Junior doctors set to walk out this week while flu season 'officially under way' with 402 people in hospital every day last week with flu

Monday 18 December 2023

Health chiefs warned this year’s flu season is "officially under way" and urged people to get vaccinated as soon as possible, while juniors are set to walk out at the end of the week.

The rise in infections has prompted Chief Medical Officer Professor Chris Whitty to allow antiviral medicines to be prescribed to some patients who present themselves at GP surgeries or A&E departments with flu-like illnesses.

This comes as junior doctors are set to walk out for three days this week, at 7am on 20 December to 7am on 23 December, and for six days from 3 January, making it the longest strike in NHS history.

The Health Secretary expressed her "extreme disappointment" junior doctors walked away from talks and said a final offer had not been put before the British Medical Association (BMA) before more strikes were announced.

Victoria Atkins warned that the forthcoming strike by junior doctors in England comes at a "most challenging time" for the health service as she called on NHS staff to "explain the consequences" of the strikes to junior doctors.

An average of 402 people were in hospital each day last week with flu, up by nearly two-thirds (65%) from 243 in the previous week, including 18 people in critical care beds, NHS data shows.

It is the highest number so far this winter, but remains below the equivalent figure for this point last year when the UK was in the middle of its worst flu season for a decade.

The hospital admission rate for flu stood at 2.1 per 100,000 people in the week ending December 10, up from 0.9 the previous week.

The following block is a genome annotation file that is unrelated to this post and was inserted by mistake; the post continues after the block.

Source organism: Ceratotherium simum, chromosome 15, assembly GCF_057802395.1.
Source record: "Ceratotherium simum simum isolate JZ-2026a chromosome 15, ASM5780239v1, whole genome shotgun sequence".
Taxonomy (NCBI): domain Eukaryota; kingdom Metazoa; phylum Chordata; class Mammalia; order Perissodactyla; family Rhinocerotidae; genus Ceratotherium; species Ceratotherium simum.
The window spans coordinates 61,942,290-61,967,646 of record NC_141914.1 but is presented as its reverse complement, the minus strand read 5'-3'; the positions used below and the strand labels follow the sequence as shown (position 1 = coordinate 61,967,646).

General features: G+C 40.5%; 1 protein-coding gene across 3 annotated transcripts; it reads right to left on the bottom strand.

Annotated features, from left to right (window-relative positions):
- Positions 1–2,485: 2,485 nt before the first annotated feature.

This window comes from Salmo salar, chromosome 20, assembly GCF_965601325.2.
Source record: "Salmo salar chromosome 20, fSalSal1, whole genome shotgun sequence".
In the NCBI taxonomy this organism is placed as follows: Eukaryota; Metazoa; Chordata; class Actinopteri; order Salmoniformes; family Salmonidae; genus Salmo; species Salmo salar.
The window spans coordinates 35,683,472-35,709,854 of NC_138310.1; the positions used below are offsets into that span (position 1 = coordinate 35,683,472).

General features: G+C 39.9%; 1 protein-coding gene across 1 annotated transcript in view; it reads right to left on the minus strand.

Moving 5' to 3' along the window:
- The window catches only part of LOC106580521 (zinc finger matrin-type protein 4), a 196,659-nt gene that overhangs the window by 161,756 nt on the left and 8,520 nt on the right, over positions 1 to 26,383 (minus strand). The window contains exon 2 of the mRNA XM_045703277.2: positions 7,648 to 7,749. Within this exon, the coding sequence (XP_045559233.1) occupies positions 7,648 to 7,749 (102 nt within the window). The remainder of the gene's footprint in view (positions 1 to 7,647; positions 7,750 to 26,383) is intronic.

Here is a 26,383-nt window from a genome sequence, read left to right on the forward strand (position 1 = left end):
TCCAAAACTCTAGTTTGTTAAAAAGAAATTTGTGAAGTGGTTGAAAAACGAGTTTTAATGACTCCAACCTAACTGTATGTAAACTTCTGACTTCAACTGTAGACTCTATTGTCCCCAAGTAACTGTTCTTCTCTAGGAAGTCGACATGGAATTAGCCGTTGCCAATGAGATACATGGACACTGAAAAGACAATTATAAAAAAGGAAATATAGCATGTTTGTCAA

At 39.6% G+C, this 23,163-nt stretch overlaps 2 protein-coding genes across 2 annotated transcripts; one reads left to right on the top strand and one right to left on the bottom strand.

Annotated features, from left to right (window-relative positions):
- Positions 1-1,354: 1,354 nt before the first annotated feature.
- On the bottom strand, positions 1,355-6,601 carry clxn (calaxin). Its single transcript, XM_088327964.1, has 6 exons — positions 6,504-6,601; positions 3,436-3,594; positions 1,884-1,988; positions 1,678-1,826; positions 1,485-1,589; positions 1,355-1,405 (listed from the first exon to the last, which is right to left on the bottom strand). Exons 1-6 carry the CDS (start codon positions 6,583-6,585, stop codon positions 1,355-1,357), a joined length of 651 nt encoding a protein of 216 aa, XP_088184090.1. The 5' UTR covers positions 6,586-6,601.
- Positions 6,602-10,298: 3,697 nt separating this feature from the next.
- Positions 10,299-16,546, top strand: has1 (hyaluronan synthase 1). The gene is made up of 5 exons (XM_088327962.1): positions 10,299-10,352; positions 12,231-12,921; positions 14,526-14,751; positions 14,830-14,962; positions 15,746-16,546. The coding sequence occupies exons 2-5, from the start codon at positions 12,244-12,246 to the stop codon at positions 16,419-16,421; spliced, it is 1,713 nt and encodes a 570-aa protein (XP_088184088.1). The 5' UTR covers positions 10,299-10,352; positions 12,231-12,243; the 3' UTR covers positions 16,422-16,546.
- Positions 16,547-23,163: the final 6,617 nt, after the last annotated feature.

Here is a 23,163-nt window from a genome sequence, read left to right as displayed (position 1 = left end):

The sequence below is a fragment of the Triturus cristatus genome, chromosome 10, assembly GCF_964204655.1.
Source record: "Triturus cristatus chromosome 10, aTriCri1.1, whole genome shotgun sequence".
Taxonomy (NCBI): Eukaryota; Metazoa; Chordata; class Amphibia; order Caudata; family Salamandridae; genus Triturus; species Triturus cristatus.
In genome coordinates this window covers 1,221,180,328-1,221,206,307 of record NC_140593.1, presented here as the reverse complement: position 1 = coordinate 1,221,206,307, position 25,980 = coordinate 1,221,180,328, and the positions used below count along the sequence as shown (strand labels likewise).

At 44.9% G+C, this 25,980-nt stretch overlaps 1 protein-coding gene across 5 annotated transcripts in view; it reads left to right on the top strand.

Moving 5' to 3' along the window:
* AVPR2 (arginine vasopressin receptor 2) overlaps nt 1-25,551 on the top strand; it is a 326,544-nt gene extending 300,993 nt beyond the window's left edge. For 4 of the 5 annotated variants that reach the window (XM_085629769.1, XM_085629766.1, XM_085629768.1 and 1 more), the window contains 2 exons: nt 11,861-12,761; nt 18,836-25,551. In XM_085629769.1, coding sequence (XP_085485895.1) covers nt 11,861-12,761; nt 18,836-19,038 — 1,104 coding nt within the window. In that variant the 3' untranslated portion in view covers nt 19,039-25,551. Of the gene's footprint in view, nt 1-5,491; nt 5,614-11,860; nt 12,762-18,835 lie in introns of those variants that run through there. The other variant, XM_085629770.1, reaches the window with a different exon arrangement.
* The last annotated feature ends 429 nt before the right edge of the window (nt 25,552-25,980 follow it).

Norovirus levels are also continuing to rise, with an average of 506 adult hospital beds filled last week by patients with diarrhoea and vomiting or norovirus-like symptoms.

Exposing the pressure on the health service further, figures show around one in three patients arriving by ambulance at hospitals in England last week waited more than 30 minutes to be handed over to A&E.

28,498 delays of half an hour or longer were recorded in NHS England's data across all hospital trusts in the week to 10 December, which was 34% of the 84,268 arrivals by ambulance.

The figure is up from 25% for the week ending 26 November.

Some 15% of ambulance handovers in England last week, or 12,797 patients, were delayed by more than an hour, up from 9%, or 8,239 patients, a fortnight earlier.

Talks between the government and junior doctors from the BMA had been ongoing for five weeks before the union announced further strikes dates.

The BMA said earlier this month that a credible offer had not been put before junior doctors before a pre-arranged deadline.

Health commentators expressed dismay at the news, highlighting that the strikes will take place during one of the busiest periods for the NHS.